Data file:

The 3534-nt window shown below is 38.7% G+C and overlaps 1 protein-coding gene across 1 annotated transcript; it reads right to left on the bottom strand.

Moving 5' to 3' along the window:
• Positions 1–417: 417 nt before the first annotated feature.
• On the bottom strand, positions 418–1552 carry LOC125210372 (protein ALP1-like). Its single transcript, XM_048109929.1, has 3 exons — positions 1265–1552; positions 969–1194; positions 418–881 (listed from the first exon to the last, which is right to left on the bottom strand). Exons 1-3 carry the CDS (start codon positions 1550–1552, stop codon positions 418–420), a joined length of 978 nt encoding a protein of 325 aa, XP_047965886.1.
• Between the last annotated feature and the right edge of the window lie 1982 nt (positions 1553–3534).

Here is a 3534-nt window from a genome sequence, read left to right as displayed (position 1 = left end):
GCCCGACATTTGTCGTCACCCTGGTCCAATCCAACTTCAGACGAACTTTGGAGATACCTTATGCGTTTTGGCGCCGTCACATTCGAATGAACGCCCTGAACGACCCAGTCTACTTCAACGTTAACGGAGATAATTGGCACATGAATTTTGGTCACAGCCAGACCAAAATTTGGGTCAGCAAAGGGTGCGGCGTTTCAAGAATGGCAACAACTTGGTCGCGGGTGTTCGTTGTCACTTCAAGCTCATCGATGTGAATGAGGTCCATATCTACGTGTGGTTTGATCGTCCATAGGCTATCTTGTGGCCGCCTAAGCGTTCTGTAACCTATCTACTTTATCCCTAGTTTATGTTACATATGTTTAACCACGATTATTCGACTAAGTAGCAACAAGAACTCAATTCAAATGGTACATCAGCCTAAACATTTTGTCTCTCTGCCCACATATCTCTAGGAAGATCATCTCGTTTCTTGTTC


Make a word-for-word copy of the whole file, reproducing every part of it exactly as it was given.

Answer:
The 3534-nt window shown below is 38.7% G+C and overlaps 1 protein-coding gene across 1 annotated transcript; it reads right to left on the bottom strand.

Moving 5' to 3' along the window:
• Positions 1–417: 417 nt before the first annotated feature.
• On the bottom strand, positions 418–1552 carry LOC125210372 (protein ALP1-like). Its single transcript, XM_048109929.1, has 3 exons — positions 1265–1552; positions 969–1194; positions 418–881 (listed from the first exon to the last, which is right to left on the bottom strand). Exons 1-3 carry the CDS (start codon positions 1550–1552, stop codon positions 418–420), a joined length of 978 nt encoding a protein of 325 aa, XP_047965886.1.
• Between the last annotated feature and the right edge of the window lie 1982 nt (positions 1553–3534).

Here is a 3534-nt window from a genome sequence, read left to right as displayed (position 1 = left end):
GCCCGACATTTGTCGTCACCCTGGTCCAATCCAACTTCAGACGAACTTTGGAGATACCTTATGCGTTTTGGCGCCGTCACATTCGAATGAACGCCCTGAACGACCCAGTCTACTTCAACGTTAACGGAGATAATTGGCACATGAATTTTGGTCACAGCCAGACCAAAATTTGGGTCAGCAAAGGGTGCGGCGTTTCAAGAATGGCAACAACTTGGTCGCGGGTGTTCGTTGTCACTTCAAGCTCATCGATGTGAATGAGGTCCATATCTACGTGTGGTTTGATCGTCCATAGGCTATCTTGTGGCCGCCTAAGCGTTCTGTAACCTATCTACTTTATCCCTAGTTTATGTTACATATGTTTAACCACGATTATTCGACTAAGTAGCAACAAGAACTCAATTCAAATGGTACATCAGCCTAAACATTTTGTCTCTCTGCCCACATATCTCTAGGAAGATCATCTCGTTTCTTGTTC